Sat. Sep 25th, 2021

The Case for Realignment of KKH at Taata Pani

Graphical illustration of the Taata Pani area and the proposed site for realignment of KKH. Illustration developed by Pamir Times


By Noor Pamiri
 
The Karakoram Highway is one of the highest paved roads of the world. Construction of this road, from 1968 to 1979, costed hundreds of Pakistani and Chinese lives, as workers either fell to their death, or where hit by landslides and rockfall. Hundreds of more live are lost every year due to road accidents caused by a multitude of reasons, including rockfalls, landslides and flashfloods. Human error or laxity also contributes a great deal to the high death toll of the Karakoram Highway.
 
One of the most vulnerable spots of KKH in the Gilgit-Baltistan region, without a doubt, is the “Taata Pani” area, named so due to the presence of hot springs in the area. “Taatu” is a Shina word for “Hot”, while Paani is “Water” in Urdu. Therefore, Taata Pani, essentially, means hot water. Travelers can see hot steam bellowing off the hot springs right next to the KKH.
 
This area can arguably be called one of the bottlenecks of the Karakoram Highway because it is highly prone to natural hazards. Even during a light shower, landslides , mudslides and floods are common in this area hindering traffic every now and then. In the past, during major landslides or floods, the area has remained blocked for days disconnecting GB from the rest of Pakistan. During prolonged blockades, edibles and petroleum products almost always become short in supplies in the region’s markets, as was the case recently.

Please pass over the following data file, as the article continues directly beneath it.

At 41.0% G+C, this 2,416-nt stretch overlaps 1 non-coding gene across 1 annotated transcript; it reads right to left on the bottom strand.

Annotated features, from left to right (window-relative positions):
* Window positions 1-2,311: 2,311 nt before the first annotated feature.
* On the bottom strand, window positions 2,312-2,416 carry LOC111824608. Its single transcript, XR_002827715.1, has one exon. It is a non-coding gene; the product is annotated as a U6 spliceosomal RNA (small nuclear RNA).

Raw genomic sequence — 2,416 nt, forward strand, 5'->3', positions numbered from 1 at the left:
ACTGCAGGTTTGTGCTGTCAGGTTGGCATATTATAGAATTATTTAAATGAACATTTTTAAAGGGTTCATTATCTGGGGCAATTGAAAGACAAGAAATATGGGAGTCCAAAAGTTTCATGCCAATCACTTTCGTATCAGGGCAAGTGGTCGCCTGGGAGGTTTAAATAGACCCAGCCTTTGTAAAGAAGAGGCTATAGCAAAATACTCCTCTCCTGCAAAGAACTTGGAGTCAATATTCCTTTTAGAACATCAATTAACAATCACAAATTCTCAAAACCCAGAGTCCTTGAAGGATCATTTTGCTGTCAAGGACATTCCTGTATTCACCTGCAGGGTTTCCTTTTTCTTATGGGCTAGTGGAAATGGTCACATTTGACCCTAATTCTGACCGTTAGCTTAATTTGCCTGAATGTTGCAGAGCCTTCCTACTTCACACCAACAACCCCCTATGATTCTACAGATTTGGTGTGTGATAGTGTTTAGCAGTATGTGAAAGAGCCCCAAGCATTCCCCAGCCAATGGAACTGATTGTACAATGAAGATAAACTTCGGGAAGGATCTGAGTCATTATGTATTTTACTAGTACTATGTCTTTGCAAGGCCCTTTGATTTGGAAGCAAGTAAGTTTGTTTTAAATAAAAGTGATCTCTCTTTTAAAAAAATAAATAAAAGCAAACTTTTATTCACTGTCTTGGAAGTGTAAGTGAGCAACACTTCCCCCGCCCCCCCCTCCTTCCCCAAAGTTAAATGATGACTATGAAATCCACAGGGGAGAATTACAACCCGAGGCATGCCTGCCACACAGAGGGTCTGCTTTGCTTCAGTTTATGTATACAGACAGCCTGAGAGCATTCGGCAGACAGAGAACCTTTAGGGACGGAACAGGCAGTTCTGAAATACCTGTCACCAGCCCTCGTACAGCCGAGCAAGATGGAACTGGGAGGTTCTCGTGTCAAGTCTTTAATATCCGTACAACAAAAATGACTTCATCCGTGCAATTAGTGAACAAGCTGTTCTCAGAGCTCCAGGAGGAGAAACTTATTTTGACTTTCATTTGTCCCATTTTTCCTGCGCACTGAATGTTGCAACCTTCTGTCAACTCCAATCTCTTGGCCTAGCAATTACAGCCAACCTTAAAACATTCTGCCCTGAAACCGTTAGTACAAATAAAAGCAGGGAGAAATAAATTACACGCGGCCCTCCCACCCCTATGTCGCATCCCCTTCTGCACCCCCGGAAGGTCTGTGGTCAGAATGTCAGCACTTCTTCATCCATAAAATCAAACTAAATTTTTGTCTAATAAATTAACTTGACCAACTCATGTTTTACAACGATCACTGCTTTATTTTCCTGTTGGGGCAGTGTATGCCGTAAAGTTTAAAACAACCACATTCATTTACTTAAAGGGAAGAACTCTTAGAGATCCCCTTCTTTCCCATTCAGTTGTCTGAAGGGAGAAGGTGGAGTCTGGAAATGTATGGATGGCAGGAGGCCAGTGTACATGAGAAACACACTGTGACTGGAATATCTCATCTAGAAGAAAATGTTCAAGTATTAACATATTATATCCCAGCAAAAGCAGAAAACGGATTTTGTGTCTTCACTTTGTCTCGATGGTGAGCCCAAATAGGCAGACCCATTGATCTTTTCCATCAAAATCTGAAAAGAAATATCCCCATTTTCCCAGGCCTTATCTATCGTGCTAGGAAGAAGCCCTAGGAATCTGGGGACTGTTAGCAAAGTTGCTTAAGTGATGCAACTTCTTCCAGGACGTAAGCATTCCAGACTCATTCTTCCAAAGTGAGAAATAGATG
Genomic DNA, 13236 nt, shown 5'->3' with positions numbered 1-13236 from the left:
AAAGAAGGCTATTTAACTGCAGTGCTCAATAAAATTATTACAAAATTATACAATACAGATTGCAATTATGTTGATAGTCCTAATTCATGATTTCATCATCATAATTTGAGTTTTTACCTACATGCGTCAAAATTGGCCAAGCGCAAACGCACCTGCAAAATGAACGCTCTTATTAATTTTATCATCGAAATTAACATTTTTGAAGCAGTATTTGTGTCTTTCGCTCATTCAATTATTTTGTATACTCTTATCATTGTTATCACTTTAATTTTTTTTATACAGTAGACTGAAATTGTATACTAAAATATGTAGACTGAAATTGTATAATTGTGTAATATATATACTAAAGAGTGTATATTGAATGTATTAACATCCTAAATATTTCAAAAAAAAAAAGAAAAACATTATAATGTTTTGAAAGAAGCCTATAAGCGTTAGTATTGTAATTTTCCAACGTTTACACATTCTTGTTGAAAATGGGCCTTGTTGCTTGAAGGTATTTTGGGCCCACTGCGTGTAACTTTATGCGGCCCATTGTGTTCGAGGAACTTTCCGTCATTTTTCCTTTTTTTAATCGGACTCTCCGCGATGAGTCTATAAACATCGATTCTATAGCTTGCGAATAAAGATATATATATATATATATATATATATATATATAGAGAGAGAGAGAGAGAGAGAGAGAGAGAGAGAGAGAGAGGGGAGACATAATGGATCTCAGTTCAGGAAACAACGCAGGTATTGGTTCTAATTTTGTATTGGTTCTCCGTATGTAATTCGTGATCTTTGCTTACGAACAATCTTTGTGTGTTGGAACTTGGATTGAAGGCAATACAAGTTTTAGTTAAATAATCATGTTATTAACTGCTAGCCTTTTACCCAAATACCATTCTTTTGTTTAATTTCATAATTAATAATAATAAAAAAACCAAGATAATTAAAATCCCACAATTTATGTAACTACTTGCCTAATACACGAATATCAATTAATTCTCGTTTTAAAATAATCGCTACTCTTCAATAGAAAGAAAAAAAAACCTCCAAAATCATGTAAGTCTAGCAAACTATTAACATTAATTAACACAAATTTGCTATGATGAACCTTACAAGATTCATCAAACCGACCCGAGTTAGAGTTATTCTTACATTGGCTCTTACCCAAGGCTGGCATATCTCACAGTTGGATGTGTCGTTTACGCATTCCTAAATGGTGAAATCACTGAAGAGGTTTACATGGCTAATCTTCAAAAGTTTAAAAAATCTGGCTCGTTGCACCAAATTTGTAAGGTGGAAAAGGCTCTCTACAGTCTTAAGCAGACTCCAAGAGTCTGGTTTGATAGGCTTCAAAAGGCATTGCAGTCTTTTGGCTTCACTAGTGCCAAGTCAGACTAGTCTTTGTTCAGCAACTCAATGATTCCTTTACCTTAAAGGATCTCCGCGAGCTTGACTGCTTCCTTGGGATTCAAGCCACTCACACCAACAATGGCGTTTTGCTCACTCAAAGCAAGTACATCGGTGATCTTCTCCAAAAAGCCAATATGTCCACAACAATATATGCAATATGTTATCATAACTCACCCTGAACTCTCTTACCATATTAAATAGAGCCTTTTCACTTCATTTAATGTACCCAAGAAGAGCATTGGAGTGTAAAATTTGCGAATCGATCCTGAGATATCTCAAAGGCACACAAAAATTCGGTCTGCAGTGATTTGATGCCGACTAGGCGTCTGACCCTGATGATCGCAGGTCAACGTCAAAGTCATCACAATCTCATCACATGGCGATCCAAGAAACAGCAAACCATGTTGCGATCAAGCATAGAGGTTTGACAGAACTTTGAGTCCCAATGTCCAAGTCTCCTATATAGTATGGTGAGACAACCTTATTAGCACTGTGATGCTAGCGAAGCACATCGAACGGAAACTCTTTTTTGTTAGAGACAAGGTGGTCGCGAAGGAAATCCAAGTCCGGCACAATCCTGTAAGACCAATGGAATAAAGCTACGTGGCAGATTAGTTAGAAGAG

Ironically, right to the opposite of TaatuPaani area is a relatively plain and safer piece of barren land that could be used to realign the Karakoram Highway and save lives, properties, and time of all the residents of GB, as well as of the millions of tourists who are likely to visit the region in the years ahead.
Copy of Letter Written to NHA by GB Govt
 
Recently, after yet another series of blockades caused by torrential rainfalls, the GB government wrote a letter to the National Highway Authority requesting removal of the bottleneck, by realigning this relatively small part of the KKH.
 
Tens of millions of rupees being spent on repairing of this small patch of the road every year could be saved by constructing a couple of bridges and a few kilometers of roads.

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